The MirkoPC is so far the closest thing to a full-fledged Raspberry Pi desktop computer:
Based on the Compute Module 4, it has a full-size M.2 M-key slot, allowing the Pi to boot from reliable and fast NVMe SSD storage, a built-in headphone amp and line out, 4 USB 2.0 ports, gigabit Ethernet, two HDMI ports, and a number of other neat little features.
I also have a video review of this board here:
I'm tracking the MirkoPC and dozens of other CM4 projects on this page: Compute Module 4 Boards and Projects.
The MirkoPC has a full assortment of connectivity you'd expect from a modern Raspberry Pi, along with a few extra bits, including:
- M.2 2242/2280 M-key socket (PCIe x1 Gen 2.0)
- MicroSD card slot (for 'Lite' compute modules without eMMC)
- 1 Gbps Ethernet
- 4x USB 2.0
- 28-pin GPIO header (compatible with Pi HATs)
- 2x HDMI outputs (1x full-size, 1x micro)
- 2x MIPI CSI-2 camera interfaces (22-pin FFC)
- 2x MIPI DSI display interfaces (22-pin FFC)
- 32-bit/384 kHz stereo line out
- 128 mW headphone output
- RTC clock with battery backup
- Temperature sensor
- IR receiver
- 5V fan header
- 3 kHz buzzer
- Reset switch
- USB-C or 2-pin terminal block power supply
And in the MirkoPC documentation, an entire block diagram with all the relevant part numbers is included:
Getting Things to Work
Some things, like NVMe SSDs, are pretty easy to use—you install the SSD, and it works. And you can even boot off NVMe SSDs on the Raspberry Pi now.
But as with many other things in Pi-land, to get parts like the built-in buzzer, RTC, or IR port to work, you have to edit the Raspberry Pi's configuration and reboot—and sometimes do even more things like install or uninstall extra packages.
To get the built-in RTC to work with Pi OS, I had to do a number of things:
- I had to set the 'I2C' interface to 'Enabled' in the Pi Configuration (e.g.
I had to add the following to the bottom of
# RTC dtoverlay=i2c-rtc,pcf8523
I had to remove the 'fake hardware clock' that Pi OS ships with:
sudo apt-get uninstall -y fake-hwclock
sudo update-rc.d -f fake-hwclock remove
sudo nano /lib/udev/hwclock-set(and remove the
- Finally, I could write the current date and time to the hardware clock with
sudo hwclock -w.
Enabling the high-quality line and headphone outputs also requires a similar effort:
I had to remove the following default line from
Then I enabled i2s and the hifiberry-dac appropriate for the audio chipset on the MirkoPC inside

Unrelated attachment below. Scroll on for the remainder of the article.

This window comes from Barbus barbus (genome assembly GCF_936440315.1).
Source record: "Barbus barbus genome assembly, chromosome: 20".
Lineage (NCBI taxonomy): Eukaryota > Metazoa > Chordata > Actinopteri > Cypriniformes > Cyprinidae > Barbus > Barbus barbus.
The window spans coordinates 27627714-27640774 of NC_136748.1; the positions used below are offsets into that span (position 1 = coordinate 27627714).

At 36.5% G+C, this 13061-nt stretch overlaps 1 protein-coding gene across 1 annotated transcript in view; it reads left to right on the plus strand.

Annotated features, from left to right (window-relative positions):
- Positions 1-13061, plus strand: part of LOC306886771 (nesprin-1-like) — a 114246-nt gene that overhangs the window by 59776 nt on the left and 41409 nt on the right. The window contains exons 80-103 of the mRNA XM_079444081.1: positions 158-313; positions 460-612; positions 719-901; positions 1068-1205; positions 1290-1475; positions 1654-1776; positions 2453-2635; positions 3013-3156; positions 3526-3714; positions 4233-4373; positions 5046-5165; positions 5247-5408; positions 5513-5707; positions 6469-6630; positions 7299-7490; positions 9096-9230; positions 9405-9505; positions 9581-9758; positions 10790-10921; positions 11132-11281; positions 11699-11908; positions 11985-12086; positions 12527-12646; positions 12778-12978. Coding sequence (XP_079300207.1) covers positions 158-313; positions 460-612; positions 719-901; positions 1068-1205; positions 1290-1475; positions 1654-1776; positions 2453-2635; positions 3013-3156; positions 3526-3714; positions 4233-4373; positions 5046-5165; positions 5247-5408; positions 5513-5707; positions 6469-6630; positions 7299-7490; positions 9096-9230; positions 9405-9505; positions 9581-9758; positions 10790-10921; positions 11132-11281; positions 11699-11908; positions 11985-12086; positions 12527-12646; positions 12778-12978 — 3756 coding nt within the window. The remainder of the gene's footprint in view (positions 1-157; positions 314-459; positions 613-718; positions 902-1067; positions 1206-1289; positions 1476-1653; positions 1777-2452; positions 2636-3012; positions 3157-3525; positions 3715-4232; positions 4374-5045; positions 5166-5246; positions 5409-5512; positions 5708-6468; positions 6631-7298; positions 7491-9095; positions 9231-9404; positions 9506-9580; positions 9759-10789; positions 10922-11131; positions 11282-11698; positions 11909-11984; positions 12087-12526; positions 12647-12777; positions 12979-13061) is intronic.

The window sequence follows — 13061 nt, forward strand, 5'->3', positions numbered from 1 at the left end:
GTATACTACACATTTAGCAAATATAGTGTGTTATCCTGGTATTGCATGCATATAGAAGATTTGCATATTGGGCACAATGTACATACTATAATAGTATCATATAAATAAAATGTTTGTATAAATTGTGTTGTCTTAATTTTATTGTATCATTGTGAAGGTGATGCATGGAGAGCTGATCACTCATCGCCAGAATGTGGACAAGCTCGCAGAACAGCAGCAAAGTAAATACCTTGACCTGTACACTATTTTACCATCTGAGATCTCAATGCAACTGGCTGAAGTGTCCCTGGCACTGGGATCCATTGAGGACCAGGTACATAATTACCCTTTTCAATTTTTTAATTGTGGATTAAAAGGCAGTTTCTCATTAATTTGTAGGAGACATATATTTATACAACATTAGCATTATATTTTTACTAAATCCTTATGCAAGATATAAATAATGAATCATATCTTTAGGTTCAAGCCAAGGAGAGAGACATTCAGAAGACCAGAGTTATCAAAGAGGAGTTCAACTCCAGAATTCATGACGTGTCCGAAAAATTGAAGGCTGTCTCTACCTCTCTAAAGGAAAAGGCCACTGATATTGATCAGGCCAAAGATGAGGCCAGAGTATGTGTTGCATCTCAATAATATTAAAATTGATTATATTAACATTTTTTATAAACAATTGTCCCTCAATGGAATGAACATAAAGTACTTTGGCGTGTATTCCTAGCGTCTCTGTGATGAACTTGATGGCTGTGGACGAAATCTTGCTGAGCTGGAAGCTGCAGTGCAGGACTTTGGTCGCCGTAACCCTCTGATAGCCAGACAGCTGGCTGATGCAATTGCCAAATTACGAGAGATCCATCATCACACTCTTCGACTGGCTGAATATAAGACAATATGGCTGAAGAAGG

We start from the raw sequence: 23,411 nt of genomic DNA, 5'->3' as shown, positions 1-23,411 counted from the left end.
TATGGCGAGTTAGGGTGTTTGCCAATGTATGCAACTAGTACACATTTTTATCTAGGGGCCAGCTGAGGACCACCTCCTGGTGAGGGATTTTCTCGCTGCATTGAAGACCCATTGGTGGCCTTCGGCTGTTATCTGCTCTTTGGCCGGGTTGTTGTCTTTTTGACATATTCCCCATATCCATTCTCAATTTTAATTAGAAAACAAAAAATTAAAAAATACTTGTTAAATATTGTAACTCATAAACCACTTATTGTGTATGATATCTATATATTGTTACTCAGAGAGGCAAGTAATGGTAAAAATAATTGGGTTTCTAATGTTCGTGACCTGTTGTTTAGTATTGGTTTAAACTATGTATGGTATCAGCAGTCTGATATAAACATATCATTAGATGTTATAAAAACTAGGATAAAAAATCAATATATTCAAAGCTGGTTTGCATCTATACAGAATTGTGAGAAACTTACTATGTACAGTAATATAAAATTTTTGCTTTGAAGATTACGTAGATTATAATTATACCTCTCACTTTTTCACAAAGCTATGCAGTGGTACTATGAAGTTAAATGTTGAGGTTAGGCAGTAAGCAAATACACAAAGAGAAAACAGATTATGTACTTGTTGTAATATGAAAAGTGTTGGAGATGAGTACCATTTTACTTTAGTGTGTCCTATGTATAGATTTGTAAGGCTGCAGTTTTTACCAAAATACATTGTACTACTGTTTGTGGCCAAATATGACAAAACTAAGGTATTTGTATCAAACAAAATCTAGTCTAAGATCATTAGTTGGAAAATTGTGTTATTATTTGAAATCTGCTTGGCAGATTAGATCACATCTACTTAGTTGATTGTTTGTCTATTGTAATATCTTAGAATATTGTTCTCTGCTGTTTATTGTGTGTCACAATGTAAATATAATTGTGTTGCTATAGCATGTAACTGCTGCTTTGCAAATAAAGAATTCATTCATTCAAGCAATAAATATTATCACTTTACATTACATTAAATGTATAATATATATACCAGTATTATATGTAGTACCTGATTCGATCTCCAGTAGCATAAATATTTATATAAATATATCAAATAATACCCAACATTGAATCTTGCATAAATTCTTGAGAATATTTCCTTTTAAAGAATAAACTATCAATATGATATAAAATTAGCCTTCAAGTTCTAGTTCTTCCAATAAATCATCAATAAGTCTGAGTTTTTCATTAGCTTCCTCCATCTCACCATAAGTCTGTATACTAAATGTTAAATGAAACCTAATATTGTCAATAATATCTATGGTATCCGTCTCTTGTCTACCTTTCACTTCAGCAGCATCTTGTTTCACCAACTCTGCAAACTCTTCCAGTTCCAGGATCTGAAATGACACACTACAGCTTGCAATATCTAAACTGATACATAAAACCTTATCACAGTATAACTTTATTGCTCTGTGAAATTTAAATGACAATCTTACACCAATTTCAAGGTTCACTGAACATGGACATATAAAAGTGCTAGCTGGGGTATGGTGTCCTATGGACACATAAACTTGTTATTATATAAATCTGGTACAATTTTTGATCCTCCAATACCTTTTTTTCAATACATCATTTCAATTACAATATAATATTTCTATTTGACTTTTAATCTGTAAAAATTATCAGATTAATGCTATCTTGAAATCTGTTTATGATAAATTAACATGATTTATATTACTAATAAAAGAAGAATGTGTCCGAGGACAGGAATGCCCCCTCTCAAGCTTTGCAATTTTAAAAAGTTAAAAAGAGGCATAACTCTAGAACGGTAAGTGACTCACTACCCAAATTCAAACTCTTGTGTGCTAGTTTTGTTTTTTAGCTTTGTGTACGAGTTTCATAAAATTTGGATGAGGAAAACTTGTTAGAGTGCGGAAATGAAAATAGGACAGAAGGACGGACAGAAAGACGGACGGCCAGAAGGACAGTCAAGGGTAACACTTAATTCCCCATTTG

/boot/config.txt, and rebooted:
# I2S DAC dtparam=i2s=on dtoverlay=hifiberry-dac dtdebug=1
I confirmed the DAC was working correctly by running
sudo aplay -l.
- I played back music using
I should note that by default, using my pair of Audio Technica over-the-ear headphones, I was glad to not have them on my ears when I did this the first time—the default volume was something like 88%, and that would've probably ruptured my eardrums!
I turned the volume down to a more pleasant 4% using the
/ key and was able to enjoy a few songs through the MirkoPC. The audio circuit on it sounds great, and I could not hear any discernible background noise—which is better than I can say for many devices!
Designed by Mirek, in Poland
What I think impressed me the most about this board—and others like it that I've since discovered—is the fact that it was conceived, designed, and built by one person, Mirek, in Poland!
I am amazed how much one person can do with electronics design today. Building custom PCBs to hold a tiny computer that's more powerful than the computer I owned 10 years ago—with more functionality to boot!—can be done in the matter of weeks by one individual with the proper tools.
And those tools are progressively getting less expensive, opening up more advanced electronics design to a much larger group of people than ever before.
And yet, we still seem to be (as a society) moving towards locked-down platforms and proprietary standards in many areas.
There are definite tradeoffs with the MirkoPC and others like it (e.g. with RISC-V computers, they are often a bit slower and even less widely-used/supported than even ARM boards like the Pi), but using more open designs and building on top of open source solutions feels like a better way to keep advancing our industry forward and creating new opportunities.
I got a little philosophical there, but bringing it back to the MirkoPC, it's not a perfect board. The power circuit on it is designed for 5V 3A power input, but if you couple the Pi CM4 (which likes to have at least 10W of power available at peak) with a fast modern NVMe SSD like a WD_black (which can use up to 10W peak), the 15W available through the MirkoPC's power connector is not adequate, and I was able to make some writes error out when pushing the Pi to it's extremes.
Also, the MicroSD card slot on the back (which is in the middle of the board) is in an awkward location, making it hard to plug and unplug cards for 'Lite' CM4 models that don't have built-in eMMC.